music playing tendonitis is an inflammatory condition of the tendon due to overuse or trauma. There’s typically some degree of microtearing within the tendon, which leads to the inflammatory cycle. Common symptoms of tendonitis are pain at the elbow, either on the inside or the outside of the elbow, with lifting, gripping, carrying activities, even with opening doors or opening or closing jars or other containers.
Tendonitis is caused by overusing the arm with gripping or lifting activities, or other things like golf or tennis, where there’s actually too much stress on the tendon where the microtrauma has occurred. And that then leads to the inflammatory cycle. Treatment for an elbow tendonitis would initially involve resting, icing, and potentially taking some antiinflammatory medications, along with potentially bracing the site to allow for rest of the area for two to three weeks. After a period of two to three weeks of rest.
To allow the initial recovery, we would want to start stressing the tendon gently. we would perform some gentle stretches in order to do that. One stretch you would perform would be to bring the arm down like this, in order to stretch the top part of the forearm muscles. We would perform 30 second stretches, two to three repetitions. And we could also perform a stretch with palm up, bringing the arm down like this, to stretch.
This side of the musculature. we would perform, again, two to three repetitions for 30 second stretches. These stretches should be performed two to three times a day in a completely pain free range of motion. Once we’ve started some pain free stretching, we can also starting stressing the tendons in a pain free way also. We could start performing some wrist extension exercises. We could perform 10 to 15 repetitions, two to three sets. Again, also in a completely pain free range of motion.
We can also perform wrist flexion. 15 repetitions, two to three sets, completely pain free. and then we can also hold the dumbbell on the end, and bring the arm down this way and this way. These should be performed one time per day, two to three sets of 10 to 15 repetitions, all maintaining pain free range. When we start the resistance exercises, a very light level of resistance should be used. One to three pounds maximum should be used. And then you can progress up from there, once.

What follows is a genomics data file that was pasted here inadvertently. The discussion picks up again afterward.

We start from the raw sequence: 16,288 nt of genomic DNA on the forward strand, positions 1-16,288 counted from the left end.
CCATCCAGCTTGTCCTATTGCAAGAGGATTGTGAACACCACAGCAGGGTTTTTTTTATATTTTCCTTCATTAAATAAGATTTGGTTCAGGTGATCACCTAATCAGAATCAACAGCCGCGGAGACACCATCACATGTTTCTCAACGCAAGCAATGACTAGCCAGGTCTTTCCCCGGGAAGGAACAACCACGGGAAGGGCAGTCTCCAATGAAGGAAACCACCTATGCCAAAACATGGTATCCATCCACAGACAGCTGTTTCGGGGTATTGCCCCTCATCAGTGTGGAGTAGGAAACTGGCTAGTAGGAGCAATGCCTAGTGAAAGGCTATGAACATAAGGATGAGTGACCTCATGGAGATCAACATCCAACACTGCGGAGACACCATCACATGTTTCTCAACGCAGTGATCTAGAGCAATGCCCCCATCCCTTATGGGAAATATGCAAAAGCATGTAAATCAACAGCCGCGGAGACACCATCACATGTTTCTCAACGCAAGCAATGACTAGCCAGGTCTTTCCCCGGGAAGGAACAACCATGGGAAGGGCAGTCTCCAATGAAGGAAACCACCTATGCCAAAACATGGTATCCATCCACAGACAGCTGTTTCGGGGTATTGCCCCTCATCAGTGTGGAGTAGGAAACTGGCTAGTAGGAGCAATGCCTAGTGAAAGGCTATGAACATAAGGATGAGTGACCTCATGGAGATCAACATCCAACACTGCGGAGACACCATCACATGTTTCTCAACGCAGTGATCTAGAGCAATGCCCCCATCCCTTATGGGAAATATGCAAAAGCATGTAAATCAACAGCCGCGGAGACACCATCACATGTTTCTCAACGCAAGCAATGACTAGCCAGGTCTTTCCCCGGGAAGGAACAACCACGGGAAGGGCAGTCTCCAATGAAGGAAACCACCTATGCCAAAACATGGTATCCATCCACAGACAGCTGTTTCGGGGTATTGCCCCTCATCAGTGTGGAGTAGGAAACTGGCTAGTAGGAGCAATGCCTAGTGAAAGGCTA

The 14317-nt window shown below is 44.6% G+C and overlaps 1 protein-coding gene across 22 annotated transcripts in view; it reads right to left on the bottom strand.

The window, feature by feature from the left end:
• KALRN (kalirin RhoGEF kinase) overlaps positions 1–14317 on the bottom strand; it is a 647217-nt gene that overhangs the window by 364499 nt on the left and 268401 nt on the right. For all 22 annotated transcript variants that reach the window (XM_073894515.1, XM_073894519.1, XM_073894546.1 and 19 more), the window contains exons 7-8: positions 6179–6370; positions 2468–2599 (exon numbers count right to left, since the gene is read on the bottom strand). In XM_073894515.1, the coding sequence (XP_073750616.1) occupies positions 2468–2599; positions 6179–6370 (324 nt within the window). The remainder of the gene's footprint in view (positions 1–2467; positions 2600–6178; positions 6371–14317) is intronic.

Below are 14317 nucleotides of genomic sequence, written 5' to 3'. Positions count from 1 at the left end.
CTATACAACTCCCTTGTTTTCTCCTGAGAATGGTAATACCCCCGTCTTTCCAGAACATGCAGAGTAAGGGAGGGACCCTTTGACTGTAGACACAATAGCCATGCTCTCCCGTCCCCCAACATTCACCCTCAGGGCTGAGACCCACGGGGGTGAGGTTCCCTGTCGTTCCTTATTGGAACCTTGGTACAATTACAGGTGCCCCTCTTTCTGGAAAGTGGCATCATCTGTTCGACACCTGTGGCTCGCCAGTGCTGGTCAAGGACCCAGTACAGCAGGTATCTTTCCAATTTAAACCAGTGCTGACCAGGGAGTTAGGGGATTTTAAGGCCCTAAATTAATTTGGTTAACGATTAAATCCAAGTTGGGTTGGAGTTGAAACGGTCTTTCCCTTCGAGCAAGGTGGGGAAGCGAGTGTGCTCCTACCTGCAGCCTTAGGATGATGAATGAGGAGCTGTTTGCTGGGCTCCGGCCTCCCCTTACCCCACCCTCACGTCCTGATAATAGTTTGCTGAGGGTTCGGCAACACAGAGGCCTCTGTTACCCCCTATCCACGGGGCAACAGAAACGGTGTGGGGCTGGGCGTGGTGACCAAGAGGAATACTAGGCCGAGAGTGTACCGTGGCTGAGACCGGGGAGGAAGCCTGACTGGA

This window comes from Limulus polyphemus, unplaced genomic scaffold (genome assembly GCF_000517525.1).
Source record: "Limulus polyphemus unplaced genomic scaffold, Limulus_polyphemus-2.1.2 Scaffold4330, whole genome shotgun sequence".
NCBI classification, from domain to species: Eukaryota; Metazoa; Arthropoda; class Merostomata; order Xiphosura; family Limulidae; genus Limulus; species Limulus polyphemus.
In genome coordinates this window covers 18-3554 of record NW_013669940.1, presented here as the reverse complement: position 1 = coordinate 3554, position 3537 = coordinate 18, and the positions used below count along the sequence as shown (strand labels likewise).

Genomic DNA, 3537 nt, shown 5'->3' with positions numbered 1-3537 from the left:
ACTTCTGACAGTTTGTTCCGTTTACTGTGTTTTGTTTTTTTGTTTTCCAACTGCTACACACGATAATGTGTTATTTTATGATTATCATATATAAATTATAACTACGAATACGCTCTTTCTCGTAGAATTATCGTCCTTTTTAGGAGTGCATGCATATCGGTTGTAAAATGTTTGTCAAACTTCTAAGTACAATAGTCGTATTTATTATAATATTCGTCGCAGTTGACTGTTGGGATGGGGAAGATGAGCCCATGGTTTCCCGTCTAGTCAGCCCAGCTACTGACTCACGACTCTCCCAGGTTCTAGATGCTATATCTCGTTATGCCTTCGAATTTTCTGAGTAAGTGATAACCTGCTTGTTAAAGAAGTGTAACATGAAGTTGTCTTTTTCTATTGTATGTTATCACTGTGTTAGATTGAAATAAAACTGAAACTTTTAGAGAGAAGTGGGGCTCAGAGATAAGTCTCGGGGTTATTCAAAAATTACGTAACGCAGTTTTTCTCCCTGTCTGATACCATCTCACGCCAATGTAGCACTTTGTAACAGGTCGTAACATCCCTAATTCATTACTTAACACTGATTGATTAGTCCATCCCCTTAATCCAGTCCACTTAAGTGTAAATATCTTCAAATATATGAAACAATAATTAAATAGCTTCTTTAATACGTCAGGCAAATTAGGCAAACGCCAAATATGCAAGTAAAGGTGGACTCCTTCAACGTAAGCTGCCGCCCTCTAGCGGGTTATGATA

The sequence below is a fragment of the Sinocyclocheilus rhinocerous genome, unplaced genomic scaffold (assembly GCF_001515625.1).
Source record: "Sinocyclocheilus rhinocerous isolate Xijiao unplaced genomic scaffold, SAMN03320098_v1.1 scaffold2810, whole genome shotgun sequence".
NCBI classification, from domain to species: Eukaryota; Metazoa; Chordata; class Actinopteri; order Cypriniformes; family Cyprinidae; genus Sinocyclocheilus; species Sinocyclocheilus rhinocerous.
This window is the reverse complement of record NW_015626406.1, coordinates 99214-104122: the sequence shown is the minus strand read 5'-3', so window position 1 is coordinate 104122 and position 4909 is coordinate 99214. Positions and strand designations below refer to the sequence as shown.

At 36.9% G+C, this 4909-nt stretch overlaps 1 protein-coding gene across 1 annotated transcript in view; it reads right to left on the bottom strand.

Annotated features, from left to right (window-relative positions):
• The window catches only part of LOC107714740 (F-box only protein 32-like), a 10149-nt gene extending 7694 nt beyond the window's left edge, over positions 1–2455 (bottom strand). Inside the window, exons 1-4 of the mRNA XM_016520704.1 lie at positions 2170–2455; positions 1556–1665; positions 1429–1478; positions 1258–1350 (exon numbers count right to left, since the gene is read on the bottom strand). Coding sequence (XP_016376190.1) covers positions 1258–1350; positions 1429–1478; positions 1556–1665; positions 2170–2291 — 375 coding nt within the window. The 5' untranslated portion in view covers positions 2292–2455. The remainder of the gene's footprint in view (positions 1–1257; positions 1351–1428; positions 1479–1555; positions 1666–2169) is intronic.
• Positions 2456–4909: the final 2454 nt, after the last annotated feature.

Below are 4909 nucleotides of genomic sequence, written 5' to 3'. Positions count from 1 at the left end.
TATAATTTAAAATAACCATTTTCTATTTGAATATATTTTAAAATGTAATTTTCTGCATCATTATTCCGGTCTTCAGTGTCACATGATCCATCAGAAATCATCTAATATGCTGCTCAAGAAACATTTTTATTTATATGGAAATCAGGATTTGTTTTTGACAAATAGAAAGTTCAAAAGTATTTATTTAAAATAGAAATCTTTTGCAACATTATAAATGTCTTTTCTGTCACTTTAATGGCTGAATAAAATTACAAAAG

Achilles Tendonitis Part 2 Symptoms Evaluation
(upbeat rock music) Welcome back to The Art of Medicine. Now that we’ve seen the parts list, let’s identify the symptoms of Achilles tendonitis. In general the symptoms of Achilles tendonitis are basically swelling, pain, difficulty walking,.
Difficulty going up and down stairs, not feeling good unless you have shoes on, sometimes the shoe will rub the back of the foot and they’ll start to bother your ankle and foot. They’re feeling the pain mostly behind the heel, in the back of the heel and up the back of the leg.
They’ll feel cramping and difficulty walking and pain with putting their foot to the ground. What happens to the tendon when you have Achilles tendonitis is initially it becomes just swollen. You have a condition of peritendinitis.
Where you just really the outside fibres become irritated. As time goes on, there becomes more and more swelling, more fluid goes into the area. Ultimately you get a lot of scarring in the area because the tendon itself is not very well vascularized. Achilles tendonitis pain is usually worst when you begin.
Your exercise program. It’ll be worst in the morning when you first get out of bed. It can also be worst as you go up a set of stairs. The weekend warrior athlete or the older person who has been relatively sedentary who starts up a new program can be really prone to Achilles tendonitis.
They can get overuse injuries that make it very difficult to return to what they want to do, even activities of daily living. Achilles tendonitis, in general, is the sedentary person, their Achilles tendon hasn’t been stretched, it’s working in a shortened position.
And they get into their old sneakers and they can develop a terrible overuse injury of that Achilles tendon. When we suspect Achilles tendonitis, we’re looking for pain and tenderness of the Achilles tendon either at the insertion into the heel bone or the calcaneus.
Or a little further up the tendon itself. We’re looking for a history of pain. Either in the morning or when they go up steps or when they start their activities. We’re looking to see if some shoes are more comfortable. Are they happier in an athletic shoe than they are.